Broker Check
Is Retirement The End?

Is Retirement The End?

| April 03, 2022

Think about that question for a minute. It's kind of eerie to think about. So many people talk about getting to retirement as if it's an end goal. But is it?

The current phase for many of us is our career phase. Our income producing phase of life. Our opportunity to save money and build wealth.

Some people squander that opportunity and wait to really start saving until they are in there 40s and 50s. They see retirement on the horizon, and that motivates them to "kick it in gear" and finally be proactive. I have clients who have waited to start planning and actually saving until that time. It's still possible to be successful, however there's not much room for error.

When people start planning early in the career phase of life, they can take some calculated risks. Some will pay off and others won't, but time is to your advantage and you can make up from many of the set backs. I have friends and clients who have left great jobs to go work at a start up company. They've taken less in salary so that they can (hopefully) grow with the company and receive options or stock. If you're 50 years old with a mortgage, family, and feeling behind financially, there's very few people who would feel like they could take that "risk" of joining a young company. If you're 30 years old and recently married, you may decide to take that risk of jumping to a start up, tighten up on the extra expenses a bit, and now you may be getting some equity in a (hopefully) growing company. If that company fails and you're 30, it's not the end of the world. But if that company fails and you're 50, those stock options may have been a big part of your retirement plan and you may have lost just about everything.

During this career phase, many of the common financial set backs people have can be hidden because of income. If you don't save what you should this month? There's always next months pay check. If you get into credit card debt? There's always next months pay check. If you buy a stock because you heard about it on Reddit and it drops by 50%? There's always next months pay check.

Point being - because you have the promise of another pay check, you can make small mistakes and recover relatively unscathed. And because we feel like we have the promise of income today, people tend to take more, unnecessary risks than they should. If our career phase is riddled with risk for the sake of taking risk, or under-saving because we want to give the perception of a certain lifestyle, then all of a sudden as we inch closer to the retirement phase we start to feel like we're falling behind.

In retirement, your savings is called upon. Everything you've built over your career phase is called to the front lines to provide cover for the lifestyle you now want in retirement. There are no more missteps you can afford to take and potentially very little, if any, savings you get to add. You don't want to look back on your career phase with major financial regret.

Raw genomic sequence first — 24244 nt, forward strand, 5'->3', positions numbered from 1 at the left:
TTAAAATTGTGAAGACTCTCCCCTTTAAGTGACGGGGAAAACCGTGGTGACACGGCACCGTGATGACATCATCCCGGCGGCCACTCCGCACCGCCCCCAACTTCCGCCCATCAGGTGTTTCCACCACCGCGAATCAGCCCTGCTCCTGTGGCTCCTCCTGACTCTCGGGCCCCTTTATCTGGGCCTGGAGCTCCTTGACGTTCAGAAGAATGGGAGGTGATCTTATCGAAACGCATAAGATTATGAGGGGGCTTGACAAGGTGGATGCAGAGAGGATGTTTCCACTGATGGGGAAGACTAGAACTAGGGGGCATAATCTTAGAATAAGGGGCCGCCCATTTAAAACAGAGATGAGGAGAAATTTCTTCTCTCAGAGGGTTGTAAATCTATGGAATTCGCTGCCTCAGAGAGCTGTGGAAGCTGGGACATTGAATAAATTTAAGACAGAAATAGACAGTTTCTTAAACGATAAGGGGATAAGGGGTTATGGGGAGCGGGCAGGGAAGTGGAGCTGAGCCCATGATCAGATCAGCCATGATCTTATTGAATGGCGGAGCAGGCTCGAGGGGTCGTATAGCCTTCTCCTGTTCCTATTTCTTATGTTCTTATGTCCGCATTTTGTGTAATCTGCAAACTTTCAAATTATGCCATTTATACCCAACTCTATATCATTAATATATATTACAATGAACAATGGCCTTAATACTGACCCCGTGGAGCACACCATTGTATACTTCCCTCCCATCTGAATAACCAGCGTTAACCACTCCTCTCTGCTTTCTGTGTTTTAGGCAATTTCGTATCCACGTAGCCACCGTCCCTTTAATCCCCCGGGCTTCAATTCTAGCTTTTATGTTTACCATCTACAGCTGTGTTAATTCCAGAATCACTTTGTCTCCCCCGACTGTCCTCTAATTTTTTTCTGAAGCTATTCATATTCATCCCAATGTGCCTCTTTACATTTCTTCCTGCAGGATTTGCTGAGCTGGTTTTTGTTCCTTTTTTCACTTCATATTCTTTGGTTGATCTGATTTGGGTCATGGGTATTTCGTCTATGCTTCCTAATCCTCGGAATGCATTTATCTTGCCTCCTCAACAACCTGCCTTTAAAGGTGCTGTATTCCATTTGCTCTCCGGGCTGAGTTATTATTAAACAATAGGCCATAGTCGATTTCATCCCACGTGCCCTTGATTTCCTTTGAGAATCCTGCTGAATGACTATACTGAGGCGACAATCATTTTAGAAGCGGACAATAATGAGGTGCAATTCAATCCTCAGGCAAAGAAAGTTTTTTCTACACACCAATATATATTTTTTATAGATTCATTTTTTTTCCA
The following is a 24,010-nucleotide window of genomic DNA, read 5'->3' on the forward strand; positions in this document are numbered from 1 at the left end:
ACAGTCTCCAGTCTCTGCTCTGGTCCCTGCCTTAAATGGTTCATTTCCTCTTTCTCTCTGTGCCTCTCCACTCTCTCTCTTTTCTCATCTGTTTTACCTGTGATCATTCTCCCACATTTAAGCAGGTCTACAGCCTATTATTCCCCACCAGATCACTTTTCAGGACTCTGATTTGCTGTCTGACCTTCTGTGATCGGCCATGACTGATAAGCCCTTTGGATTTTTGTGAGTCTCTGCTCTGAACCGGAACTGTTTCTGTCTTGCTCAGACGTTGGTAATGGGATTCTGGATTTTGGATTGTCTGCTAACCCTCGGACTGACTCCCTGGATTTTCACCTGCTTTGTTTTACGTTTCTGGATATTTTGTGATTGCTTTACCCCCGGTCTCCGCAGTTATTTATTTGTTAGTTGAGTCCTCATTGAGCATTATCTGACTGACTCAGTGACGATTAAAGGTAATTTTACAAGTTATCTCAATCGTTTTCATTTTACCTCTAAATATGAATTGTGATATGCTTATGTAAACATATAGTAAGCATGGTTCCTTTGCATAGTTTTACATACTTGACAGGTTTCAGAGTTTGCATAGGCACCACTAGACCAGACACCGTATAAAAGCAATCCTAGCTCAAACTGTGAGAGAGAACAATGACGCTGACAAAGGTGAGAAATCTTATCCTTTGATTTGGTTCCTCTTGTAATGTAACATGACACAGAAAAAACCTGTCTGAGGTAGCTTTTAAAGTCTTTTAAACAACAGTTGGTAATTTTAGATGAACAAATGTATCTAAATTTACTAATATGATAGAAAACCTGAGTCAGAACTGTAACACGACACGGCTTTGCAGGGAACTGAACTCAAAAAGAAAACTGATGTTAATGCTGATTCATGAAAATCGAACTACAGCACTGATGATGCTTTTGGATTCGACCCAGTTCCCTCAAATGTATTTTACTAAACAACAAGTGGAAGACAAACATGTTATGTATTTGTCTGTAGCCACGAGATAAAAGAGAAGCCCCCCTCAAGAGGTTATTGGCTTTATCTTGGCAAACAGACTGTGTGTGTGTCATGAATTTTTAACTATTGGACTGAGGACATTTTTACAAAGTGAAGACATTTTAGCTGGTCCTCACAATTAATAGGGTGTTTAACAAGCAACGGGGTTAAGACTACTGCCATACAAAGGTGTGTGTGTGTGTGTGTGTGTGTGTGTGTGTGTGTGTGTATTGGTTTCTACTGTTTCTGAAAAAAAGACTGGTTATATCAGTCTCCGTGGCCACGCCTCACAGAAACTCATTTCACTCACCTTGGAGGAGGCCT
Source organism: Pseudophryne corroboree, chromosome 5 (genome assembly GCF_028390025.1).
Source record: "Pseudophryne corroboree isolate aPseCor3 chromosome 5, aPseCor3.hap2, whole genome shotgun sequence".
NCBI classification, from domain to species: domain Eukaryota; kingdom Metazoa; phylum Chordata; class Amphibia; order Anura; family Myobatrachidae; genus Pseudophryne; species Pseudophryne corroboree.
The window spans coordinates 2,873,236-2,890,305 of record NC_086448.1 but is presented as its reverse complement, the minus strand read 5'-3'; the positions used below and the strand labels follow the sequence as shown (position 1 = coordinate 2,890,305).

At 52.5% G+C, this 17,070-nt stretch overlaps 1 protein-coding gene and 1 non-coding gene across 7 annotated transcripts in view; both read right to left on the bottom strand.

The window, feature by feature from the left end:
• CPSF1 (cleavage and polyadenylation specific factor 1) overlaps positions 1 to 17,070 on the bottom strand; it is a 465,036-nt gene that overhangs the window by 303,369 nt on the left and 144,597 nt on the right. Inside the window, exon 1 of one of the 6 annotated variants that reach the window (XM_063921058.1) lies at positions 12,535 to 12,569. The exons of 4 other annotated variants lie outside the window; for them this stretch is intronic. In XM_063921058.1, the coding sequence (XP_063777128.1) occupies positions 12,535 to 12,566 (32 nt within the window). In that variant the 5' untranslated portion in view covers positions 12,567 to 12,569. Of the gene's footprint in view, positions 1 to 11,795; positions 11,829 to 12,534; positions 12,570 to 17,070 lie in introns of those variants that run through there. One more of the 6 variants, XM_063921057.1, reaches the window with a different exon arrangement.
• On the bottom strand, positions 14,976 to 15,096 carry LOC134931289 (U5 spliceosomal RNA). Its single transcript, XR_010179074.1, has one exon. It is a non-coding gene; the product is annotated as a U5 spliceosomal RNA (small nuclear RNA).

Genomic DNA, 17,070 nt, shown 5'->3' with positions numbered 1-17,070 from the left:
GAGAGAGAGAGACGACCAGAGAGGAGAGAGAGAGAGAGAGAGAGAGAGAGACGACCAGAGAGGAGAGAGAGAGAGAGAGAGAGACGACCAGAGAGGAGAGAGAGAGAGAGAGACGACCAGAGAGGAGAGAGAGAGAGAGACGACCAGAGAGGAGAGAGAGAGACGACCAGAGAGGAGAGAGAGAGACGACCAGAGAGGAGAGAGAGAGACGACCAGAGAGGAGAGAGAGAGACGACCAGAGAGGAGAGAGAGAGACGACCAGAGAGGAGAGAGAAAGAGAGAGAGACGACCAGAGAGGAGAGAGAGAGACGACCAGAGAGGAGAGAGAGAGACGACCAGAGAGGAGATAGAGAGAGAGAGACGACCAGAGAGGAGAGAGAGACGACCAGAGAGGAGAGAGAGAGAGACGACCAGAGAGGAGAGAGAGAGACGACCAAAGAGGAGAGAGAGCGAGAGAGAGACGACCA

My grandfather is in his 70s and he still works almost every day. Does he have to? No. But he does it to stay busy, stay sharp, and because he enjoys it (most days). He runs multiple small businesses with my dad, who would probably tell you he wish my grandfather would retire already, but that's how it goes with family businesses.

So what is your objective for this phase of life called retirement?

Are you down in Florida living out your days on the beach or in The Villages riding your golf cart to bingo night?

Are you traveling the world, taking cruises, and enjoying the beauty that is all around us?

Maybe you're like my great-aunt and uncle who spend part of the year back home in the Northeast, part in Arizona, and part at the beach?

Who knows?

But there are a few items that are known:

1) You need purpose. What keeps you getting up in the morning and excited for the day?

2) You need income. Whether this is income from the government, a retirement account, real estate investment properties, business interests, or from work you do, you'll need income to fund your lifestyle in retirement.

It's up to you to find your purpose. No one else can define that for you. It comes from within.

As for income, there are a number of different strategies, but we need to get things going today. Use time to your advantage and start taking smart, well-calculated risks that may result in big rewards down the road. I'd be happy to share some ideas around  I can help and what options are out there for you.

Like other phases in life, this should be rewarding and exciting. It should be something that we strive for and keep us going. Maybe we're not going 100 MPH in the fast lane like so many of us during our career phase, but we still need to be on the road heading somewhere, it just may be at the speed limit for once in our life. 

Retirement isn't the end; it's just the next beginning. It's something we should all strive for, but it's up to you to determine what you want it to look like and how you want to live it.